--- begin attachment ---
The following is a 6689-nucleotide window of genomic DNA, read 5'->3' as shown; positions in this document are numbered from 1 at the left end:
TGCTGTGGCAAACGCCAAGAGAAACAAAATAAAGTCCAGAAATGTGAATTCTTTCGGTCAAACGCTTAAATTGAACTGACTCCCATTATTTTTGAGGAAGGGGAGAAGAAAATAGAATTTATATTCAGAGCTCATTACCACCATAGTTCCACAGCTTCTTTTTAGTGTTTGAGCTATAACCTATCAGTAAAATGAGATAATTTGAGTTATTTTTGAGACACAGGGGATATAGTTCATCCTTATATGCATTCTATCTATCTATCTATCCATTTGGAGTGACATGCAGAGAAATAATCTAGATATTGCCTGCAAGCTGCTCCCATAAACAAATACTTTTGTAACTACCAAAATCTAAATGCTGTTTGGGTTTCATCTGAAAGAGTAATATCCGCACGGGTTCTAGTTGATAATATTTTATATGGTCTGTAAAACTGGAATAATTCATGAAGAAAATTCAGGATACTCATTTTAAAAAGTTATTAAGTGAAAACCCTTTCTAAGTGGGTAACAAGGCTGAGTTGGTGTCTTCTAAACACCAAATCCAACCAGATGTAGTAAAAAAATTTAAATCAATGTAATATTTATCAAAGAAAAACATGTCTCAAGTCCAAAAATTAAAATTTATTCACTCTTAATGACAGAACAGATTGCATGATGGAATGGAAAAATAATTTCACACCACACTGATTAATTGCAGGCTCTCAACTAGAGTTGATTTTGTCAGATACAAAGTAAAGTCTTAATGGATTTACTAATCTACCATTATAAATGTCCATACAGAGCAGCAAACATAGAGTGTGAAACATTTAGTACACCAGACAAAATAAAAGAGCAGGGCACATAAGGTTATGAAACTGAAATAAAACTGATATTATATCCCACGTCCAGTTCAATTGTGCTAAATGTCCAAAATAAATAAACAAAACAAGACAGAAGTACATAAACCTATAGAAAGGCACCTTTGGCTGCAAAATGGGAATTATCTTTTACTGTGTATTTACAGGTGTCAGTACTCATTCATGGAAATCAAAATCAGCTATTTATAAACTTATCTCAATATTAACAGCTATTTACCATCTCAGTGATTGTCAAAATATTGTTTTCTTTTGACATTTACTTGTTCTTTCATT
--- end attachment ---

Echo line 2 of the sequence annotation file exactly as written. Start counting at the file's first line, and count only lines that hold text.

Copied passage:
TGCTGTGGCAAACGCCAAGAGAAACAAAATAAAGTCCAGAAATGTGAATTCTTTCGGTCAAACGCTTAAATTGAACTGACTCCCATTATTTTTGAGGAAGGGGAGAAGAAAATAGAATTTATATTCAGAGCTCATTACCACCATAGTTCCACAGCTTCTTTTTAGTGTTTGAGCTATAACCTATCAGTAAAATGAGATAATTTGAGTTATTTTTGAGACACAGGGGATATAGTTCATCCTTATATGCATTCTATCTATCTATCTATCCATTTGGAGTGACATGCAGAGAAATAATCTAGATATTGCCTGCAAGCTGCTCCCATAAACAAATACTTTTGTAACTACCAAAATCTAAATGCTGTTTGGGTTTCATCTGAAAGAGTAATATCCGCACGGGTTCTAGTTGATAATATTTTATATGGTCTGTAAAACTGGAATAATTCATGAAGAAAATTCAGGATACTCATTTTAAAAAGTTATTAAGTGAAAACCCTTTCTAAGTGGGTAACAAGGCTGAGTTGGTGTCTTCTAAACACCAAATCCAACCAGATGTAGTAAAAAAATTTAAATCAATGTAATATTTATCAAAGAAAAACATGTCTCAAGTCCAAAAATTAAAATTTATTCACTCTTAATGACAGAACAGATTGCATGATGGAATGGAAAAATAATTTCACACCACACTGATTAATTGCAGGCTCTCAACTAGAGTTGATTTTGTCAGATACAAAGTAAAGTCTTAATGGATTTACTAATCTACCATTATAAATGTCCATACAGAGCAGCAAACATAGAGTGTGAAACATTTAGTACACCAGACAAAATAAAAGAGCAGGGCACATAAGGTTATGAAACTGAAATAAAACTGATATTATATCCCACGTCCAGTTCAATTGTGCTAAATGTCCAAAATAAATAAACAAAACAAGACAGAAGTACATAAACCTATAGAAAGGCACCTTTGGCTGCAAAATGGGAATTATCTTTTACTGTGTATTTACAGGTGTCAGTACTCATTCATGGAAATCAAAATCAGCTATTTATAAACTTATCTCAATATTAACAGCTATTTACCATCTCAGTGATTGTCAAAATATTGTTTTCTTTTGACATTTACTTGTTCTTTCATT